What factors are associated with reporting lacking interest in sex and how do these vary by gender? Findings from the third British national survey of sexual attitudes and lifestyles

Graham, C. A., Mercer, C. H., Tanton, C., Jones, K. G., Johnson, A. M., Wellings, K. and Mitchell, K. R. (2017) What factors are associated with reporting lacking interest in sex and how do these vary by gender? Findings from the third British national survey of sexual attitudes and lifestyles. BMJ Open, 7(9), e016942. (doi:10.1136/bmjopen-2017-016942) (PMID:28903968) (PMCID:PMC5722087)

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Abstract

Objectives: To investigate factors associated with reporting lacking interest in sex and how these vary by gender. Setting: British general population. Design: Complex survey analyses of data collected for a cross-sectional probability sample survey, undertaken 2010–2012, specifically logistic regression to calculate age-adjusted OR (AOR) to identify associated factors. Participants: 4839 men and 6669 women aged 16–74 years who reported ≥1 sexual partner (opposite-sex or same-sex) in the past year for the third National Survey of Sexual Attitudes and Lifestyles (Natsal-3). Main outcome measure Lacking interest in sex for ≥3 months in the past year. Results: Overall, 15.0% (13.9–16.2) of men and 34.2% (32.8–35.5) of women reported lacking interest in sex. This was associated with age and physical and mental health for both men and women, including self-reported general health and current depression. Lacking interest in sex was more prevalent among men and women reporting sexually transmitted infection diagnoses (ever), non-volitional sex (ever) and holding sexual attitudes related to normative expectations about sex. Some gender similarities in associated relationship and family-related factors were evident, including partner having had sexual difficulties in the last year (men: AOR 1.41 (1.07–1.86); women: AOR 1.60 (1.32–1.94)), not feeling emotionally close to partner during sex (men: 3.74 (1.76–7.93); women: 4.80 (2.99–7.69) and ease of talking about sex (men: 1.53 (1.23–1.90);women: 2.06 (1.77–2.39)). Among women only, lack of interest in sex was higher among those in a relationship of >1 year in duration and those not sharing the same level of interest (4.57 (3.87–5.38)) or preferences (2.91 (2.22–3.83)) with a partner. Conclusions: Both gender similarities and differences were found in factors associated with lacking interest in sex, with the most marked differences in relation to some relationship variables. Findings highlight the need to assess, and if appropriate, treat lacking interest in sex in a holistic and relationship-specific way.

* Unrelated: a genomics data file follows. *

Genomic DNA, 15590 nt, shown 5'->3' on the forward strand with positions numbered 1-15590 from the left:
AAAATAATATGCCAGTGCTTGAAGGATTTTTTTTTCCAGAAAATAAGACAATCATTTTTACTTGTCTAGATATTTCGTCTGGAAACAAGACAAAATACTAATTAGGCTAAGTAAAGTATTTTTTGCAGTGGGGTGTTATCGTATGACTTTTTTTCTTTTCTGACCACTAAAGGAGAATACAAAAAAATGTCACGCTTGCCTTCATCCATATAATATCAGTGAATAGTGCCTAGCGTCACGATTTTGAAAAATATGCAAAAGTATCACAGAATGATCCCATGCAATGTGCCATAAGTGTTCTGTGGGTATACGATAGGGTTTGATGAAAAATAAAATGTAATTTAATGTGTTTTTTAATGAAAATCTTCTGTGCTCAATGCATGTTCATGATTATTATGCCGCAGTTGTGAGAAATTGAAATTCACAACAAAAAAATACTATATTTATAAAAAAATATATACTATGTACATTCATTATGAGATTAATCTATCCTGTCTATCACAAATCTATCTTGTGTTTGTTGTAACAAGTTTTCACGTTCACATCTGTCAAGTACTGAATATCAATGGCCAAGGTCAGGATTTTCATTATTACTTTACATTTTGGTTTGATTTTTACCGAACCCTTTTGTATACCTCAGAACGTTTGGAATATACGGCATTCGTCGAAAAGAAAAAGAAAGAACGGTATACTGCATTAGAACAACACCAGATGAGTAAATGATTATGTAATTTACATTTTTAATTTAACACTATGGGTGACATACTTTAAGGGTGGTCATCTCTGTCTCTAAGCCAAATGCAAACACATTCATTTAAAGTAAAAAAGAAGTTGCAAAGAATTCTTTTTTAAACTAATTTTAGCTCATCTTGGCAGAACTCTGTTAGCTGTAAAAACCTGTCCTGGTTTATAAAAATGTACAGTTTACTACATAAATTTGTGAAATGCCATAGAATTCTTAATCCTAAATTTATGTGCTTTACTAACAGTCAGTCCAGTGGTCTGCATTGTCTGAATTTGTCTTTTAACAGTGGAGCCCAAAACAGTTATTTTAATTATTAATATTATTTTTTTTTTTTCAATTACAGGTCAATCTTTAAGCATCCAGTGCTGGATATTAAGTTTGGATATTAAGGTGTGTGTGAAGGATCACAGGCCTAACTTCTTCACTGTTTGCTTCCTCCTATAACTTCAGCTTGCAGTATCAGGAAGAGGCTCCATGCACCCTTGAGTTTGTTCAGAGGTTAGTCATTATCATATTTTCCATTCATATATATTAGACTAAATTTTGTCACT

Item Type:Articles
Status:Published
Refereed:Yes
Glasgow Author(s) Enlighten ID:Mitchell, Dr Kirstin
Authors: Graham, C. A., Mercer, C. H., Tanton, C., Jones, K. G., Johnson, A. M., Wellings, K., and Mitchell, K. R.
College/School:College of Medical Veterinary and Life Sciences > Institute of Health and Wellbeing > MRC/CSO Unit
Journal Name:BMJ Open
Publisher:BMJ Publishing Group
ISSN:2044-6055
ISSN (Online):2044-6055
Published Online:13 September 2017
Copyright Holders:Copyright © 2017 The Authors
First Published:First published in BMJ Open 7(9): e016942
Publisher Policy:Reproduced under a Creative Commons license

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Project CodeAward NoProject NamePrincipal InvestigatorFunder's NameFunder RefLead Dept
727631SPHSU Core Renewal: Relationships & Health Improvement Research ProgrammeLisa McDaidMedical Research Council (MRC)MC_UU_12017/11IHW - MRC/CSO SPHU